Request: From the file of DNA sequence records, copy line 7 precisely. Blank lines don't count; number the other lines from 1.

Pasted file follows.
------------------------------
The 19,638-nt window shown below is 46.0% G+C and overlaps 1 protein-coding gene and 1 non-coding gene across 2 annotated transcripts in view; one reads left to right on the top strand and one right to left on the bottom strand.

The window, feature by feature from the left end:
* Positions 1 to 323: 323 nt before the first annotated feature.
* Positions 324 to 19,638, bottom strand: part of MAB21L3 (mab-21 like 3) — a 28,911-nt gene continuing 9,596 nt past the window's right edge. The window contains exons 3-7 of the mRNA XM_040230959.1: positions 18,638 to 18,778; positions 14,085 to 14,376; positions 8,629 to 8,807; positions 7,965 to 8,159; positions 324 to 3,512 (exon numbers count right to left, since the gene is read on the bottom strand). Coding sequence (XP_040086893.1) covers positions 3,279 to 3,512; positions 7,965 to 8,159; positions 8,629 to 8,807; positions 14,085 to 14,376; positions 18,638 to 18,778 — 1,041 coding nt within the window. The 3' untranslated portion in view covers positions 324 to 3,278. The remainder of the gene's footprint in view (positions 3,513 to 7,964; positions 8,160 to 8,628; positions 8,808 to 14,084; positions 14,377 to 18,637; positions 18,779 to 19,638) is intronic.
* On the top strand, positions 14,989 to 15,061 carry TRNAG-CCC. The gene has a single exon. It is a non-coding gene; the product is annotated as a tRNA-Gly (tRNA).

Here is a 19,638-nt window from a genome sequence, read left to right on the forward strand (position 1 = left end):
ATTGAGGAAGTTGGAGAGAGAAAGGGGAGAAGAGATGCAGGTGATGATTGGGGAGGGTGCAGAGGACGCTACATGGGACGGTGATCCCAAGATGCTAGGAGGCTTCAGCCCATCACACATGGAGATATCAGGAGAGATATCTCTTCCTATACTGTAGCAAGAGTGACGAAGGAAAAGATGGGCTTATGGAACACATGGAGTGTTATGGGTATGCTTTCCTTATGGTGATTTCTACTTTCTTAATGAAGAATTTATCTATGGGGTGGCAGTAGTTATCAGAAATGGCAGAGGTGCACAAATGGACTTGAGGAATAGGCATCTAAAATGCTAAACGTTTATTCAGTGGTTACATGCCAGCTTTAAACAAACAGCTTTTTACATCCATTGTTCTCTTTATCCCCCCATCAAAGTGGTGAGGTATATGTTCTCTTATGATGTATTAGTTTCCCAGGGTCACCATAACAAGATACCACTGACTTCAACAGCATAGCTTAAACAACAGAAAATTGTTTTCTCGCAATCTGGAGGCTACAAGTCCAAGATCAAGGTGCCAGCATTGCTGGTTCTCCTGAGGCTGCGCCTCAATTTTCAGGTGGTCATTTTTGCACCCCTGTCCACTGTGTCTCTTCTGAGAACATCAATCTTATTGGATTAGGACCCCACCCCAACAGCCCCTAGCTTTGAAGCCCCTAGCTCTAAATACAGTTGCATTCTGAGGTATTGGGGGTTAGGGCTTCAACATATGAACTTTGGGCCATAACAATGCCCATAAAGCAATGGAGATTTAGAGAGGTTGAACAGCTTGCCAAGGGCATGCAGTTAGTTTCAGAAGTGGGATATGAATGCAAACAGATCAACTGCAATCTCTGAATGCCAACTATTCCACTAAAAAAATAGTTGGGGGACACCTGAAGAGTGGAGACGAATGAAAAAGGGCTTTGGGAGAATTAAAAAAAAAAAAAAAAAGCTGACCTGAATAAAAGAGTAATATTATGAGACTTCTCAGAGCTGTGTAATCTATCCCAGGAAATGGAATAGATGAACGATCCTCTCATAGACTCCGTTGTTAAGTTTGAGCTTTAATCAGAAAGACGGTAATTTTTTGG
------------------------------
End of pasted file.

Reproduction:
ATTGAGGAAGTTGGAGAGAGAAAGGGGAGAAGAGATGCAGGTGATGATTGGGGAGGGTGCAGAGGACGCTACATGGGACGGTGATCCCAAGATGCTAGGAGGCTTCAGCCCATCACACATGGAGATATCAGGAGAGATATCTCTTCCTATACTGTAGCAAGAGTGACGAAGGAAAAGATGGGCTTATGGAACACATGGAGTGTTATGGGTATGCTTTCCTTATGGTGATTTCTACTTTCTTAATGAAGAATTTATCTATGGGGTGGCAGTAGTTATCAGAAATGGCAGAGGTGCACAAATGGACTTGAGGAATAGGCATCTAAAATGCTAAACGTTTATTCAGTGGTTACATGCCAGCTTTAAACAAACAGCTTTTTACATCCATTGTTCTCTTTATCCCCCCATCAAAGTGGTGAGGTATATGTTCTCTTATGATGTATTAGTTTCCCAGGGTCACCATAACAAGATACCACTGACTTCAACAGCATAGCTTAAACAACAGAAAATTGTTTTCTCGCAATCTGGAGGCTACAAGTCCAAGATCAAGGTGCCAGCATTGCTGGTTCTCCTGAGGCTGCGCCTCAATTTTCAGGTGGTCATTTTTGCACCCCTGTCCACTGTGTCTCTTCTGAGAACATCAATCTTATTGGATTAGGACCCCACCCCAACAGCCCCTAGCTTTGAAGCCCCTAGCTCTAAATACAGTTGCATTCTGAGGTATTGGGGGTTAGGGCTTCAACATATGAACTTTGGGCCATAACAATGCCCATAAAGCAATGGAGATTTAGAGAGGTTGAACAGCTTGCCAAGGGCATGCAGTTAGTTTCAGAAGTGGGATATGAATGCAAACAGATCAACTGCAATCTCTGAATGCCAACTATTCCACTAAAAAAATAGTTGGGGGACACCTGAAGAGTGGAGACGAATGAAAAAGGGCTTTGGGAGAATTAAAAAAAAAAAAAAAAAGCTGACCTGAATAAAAGAGTAATATTATGAGACTTCTCAGAGCTGTGTAATCTATCCCAGGAAATGGAATAGATGAACGATCCTCTCATAGACTCCGTTGTTAAGTTTGAGCTTTAATCAGAAAGACGGTAATTTTTTGG